Asset protection: how it can help you recover from financial failure
It may hurt now, but falling into debt or having a business deal fail could just forge a new you. DG Institute Founder, Dominique Grubisa bounced back from a financial crisis and explains how it can reset your outlook and help with your asset protection strategies.
Many people believe that the road to wealth is paved with progressively bigger and better decisions and deals; that we start small and continue to grow until we are financially independent.
It’s a lovely thought, but the truth is that growing wealthy isn’t typically a linear process – it’s far messier. Successful people – just like the rest of us – take two steps forward and one step back. Sometimes it’s ten steps back! The secret is to be resilient, to see failure as an important part of your journey rather than something to be ashamed of, and to learn the lessons it has to offer you.
Don’t believe me? You’ve probably heard of Bill Gates – one of the richest men on the planet. Back in the 1970s, Gates and Paul Allen formed a company called Traf-o-data with a computer system to analyse the Seattle traffic data. But when a county representative inspected their work, the computer failed. Then their business model collapsed after someone offered to do the analysis for free. It was a devastating setback, but the pair overcame the experience to go on and form Microsoft. As Gates now says, “It’s fine to celebrate success but more important to heed the lessons of failure.”
Even US Presidents fail
Plenty have blossomed from being even lower: the US President Abraham Lincoln lost everything after a general store he bought failed. He was left repaying debts for nearly 20 years before he eventually became America’s best loved leader in 1861.
It is hard to beat the current US President Donald Trump for a comeback story. He was the punchline of multiple jokes in the mid-1990s when he owed hundreds of millions of dollars –but made survival his strategy. He hung in there although his companies went broke six times. His self-belief in adversity took him to the Presidency.
Henry Ford, Walt Disney, Lady Gaga and Larry King are among dozens of other famous names who went bankrupt before achieving huge successes. Ford, who was bankrupted twice while trying to establish himself as a car manufacturer, claimed his difficult experiences led to him becoming one of the richest men ever, with an estimated fortune of nearly US$200 billion: “Failure is simply the opportunity to begin again, this time more intelligently,” Ford said.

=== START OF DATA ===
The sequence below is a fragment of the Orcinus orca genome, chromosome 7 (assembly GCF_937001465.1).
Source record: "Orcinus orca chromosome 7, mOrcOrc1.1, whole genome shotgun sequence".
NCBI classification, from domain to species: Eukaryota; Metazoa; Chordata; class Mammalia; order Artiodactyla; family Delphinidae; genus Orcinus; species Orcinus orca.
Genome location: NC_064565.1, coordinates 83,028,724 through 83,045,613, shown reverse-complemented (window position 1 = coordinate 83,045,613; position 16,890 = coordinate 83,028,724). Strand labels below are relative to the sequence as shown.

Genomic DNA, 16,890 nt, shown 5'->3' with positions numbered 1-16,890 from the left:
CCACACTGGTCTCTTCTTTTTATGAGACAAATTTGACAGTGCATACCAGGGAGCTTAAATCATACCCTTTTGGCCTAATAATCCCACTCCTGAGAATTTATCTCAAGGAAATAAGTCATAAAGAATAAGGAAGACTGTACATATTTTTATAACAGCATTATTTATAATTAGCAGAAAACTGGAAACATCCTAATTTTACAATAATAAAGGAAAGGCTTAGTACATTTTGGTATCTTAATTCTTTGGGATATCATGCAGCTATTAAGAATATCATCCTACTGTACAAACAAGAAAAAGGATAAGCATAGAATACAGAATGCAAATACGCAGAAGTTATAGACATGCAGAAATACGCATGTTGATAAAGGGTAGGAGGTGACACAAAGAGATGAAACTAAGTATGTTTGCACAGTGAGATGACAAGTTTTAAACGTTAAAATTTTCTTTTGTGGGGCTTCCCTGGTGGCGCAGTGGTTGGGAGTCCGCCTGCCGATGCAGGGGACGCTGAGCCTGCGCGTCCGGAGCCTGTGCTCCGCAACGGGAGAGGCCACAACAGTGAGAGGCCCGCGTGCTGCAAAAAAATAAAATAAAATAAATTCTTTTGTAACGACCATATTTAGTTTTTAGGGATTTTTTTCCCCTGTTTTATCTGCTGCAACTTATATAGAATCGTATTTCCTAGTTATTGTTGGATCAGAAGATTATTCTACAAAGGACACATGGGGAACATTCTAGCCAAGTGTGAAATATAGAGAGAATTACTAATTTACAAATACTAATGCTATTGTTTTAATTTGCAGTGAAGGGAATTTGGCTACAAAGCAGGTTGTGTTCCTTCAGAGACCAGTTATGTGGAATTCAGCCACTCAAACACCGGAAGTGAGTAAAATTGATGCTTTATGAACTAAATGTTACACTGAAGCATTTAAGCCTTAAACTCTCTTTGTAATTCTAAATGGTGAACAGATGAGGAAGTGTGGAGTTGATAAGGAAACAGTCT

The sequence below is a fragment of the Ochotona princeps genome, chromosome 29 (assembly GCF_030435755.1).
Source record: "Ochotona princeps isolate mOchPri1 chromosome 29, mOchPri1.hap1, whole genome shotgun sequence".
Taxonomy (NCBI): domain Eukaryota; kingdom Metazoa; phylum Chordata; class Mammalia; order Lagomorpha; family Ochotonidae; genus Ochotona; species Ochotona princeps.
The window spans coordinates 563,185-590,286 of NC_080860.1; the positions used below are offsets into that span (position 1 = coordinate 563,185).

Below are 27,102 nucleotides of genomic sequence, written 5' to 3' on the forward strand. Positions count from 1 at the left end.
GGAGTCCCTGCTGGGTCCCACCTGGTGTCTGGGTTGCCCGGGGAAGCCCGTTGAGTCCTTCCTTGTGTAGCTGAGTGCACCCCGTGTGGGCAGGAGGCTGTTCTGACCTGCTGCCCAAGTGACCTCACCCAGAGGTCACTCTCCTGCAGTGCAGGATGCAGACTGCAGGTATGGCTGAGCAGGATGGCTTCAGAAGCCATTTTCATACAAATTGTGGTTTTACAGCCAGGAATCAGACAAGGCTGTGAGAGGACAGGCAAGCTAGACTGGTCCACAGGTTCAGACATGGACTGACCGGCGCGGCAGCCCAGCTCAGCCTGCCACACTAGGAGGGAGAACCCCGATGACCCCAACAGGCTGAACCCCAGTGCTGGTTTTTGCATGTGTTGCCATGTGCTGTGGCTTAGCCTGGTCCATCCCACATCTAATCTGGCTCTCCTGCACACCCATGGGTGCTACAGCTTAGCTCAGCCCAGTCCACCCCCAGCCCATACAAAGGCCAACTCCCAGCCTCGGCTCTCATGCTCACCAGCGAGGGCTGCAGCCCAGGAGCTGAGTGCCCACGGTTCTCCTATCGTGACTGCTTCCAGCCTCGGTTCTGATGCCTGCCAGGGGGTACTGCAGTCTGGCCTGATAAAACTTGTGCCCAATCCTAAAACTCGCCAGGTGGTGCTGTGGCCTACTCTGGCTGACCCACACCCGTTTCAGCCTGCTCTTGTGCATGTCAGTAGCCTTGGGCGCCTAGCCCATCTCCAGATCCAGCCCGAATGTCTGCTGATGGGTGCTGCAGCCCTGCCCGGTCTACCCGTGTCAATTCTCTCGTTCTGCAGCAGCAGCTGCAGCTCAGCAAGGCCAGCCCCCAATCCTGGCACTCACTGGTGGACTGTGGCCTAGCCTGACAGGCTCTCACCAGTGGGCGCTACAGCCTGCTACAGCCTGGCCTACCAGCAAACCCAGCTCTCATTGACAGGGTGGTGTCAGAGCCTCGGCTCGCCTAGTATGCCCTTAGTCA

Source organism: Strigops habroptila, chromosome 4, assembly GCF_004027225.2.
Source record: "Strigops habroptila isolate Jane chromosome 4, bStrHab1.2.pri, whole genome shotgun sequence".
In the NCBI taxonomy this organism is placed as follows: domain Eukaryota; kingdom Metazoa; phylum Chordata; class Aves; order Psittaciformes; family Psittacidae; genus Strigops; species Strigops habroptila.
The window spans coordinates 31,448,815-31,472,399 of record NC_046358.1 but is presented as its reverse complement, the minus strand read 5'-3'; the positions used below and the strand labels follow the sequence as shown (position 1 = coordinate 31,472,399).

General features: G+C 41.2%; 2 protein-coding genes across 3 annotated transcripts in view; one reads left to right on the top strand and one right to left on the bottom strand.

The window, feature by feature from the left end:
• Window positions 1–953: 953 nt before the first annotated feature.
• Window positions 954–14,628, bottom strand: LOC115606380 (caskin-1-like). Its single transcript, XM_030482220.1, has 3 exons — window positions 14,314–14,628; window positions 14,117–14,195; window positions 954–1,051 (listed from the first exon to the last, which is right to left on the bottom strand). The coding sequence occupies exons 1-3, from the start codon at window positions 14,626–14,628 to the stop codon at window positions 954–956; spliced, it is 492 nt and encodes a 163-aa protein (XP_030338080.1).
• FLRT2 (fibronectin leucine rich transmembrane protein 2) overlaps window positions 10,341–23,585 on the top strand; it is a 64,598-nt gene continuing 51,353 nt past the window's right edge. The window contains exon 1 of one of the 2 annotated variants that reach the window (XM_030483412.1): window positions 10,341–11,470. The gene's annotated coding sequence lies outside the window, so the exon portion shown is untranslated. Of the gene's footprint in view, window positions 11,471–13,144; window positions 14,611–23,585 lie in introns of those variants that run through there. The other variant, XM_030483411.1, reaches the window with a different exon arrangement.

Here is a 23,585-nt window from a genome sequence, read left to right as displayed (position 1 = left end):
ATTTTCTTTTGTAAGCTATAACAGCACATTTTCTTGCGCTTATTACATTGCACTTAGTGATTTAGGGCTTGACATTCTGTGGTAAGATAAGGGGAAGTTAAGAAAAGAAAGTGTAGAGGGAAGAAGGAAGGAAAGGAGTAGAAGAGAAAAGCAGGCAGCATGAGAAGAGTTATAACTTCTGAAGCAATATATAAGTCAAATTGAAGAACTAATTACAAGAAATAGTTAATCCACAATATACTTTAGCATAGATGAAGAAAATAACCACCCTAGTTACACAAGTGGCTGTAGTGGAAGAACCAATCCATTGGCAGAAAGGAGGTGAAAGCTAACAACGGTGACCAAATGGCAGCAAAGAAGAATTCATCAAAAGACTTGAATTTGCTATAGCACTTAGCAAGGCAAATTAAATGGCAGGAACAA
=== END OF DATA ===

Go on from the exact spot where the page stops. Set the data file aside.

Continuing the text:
While I don’t place myself in the same league as any of these luminaries, I know the pain of financial failure, too. After going spectacularly broke during the GFC, I have gone on to rebuild my fortune and forge a wonderful career working with a wealth community I care deeply about. In retrospect, I wouldn’t be successful today without that experience.
Smarter asset protection strategies
For me, the road back from failure involved picking myself up, acknowledging what had happened and looking for ways to avoid it happening again. I was also determined to help other people avoid the same pitfall. My path back also involved finding a successful asset protection solution and a way to quarantine my good debt from bad debt.
So, maybe you’ve made a regrettable business decision and risk losing your home. Or life has blindsided you with a job loss or family illness and you can’t meet repayments. Or maybe, like so many, you simply signed up for a mortgage that was beyond your means.
Now’s not the time to run away. Maybe you can limit the damage you are facing. Maybe you can win extra time to get your affairs in order, perhaps save your credit rating. Maybe, just maybe, this event is what you need to reinvent yourself and set course for building wealth and realising your dreams.
For more information on asset protection, join Dominique Grubisa for this upcoming webinar and learn how you can stop creditors from touching your most important assets while you profit safely.
This column has been written for general information purposes only. It is not intended as legal, financial or investment advice and should not be construed or relied on as such.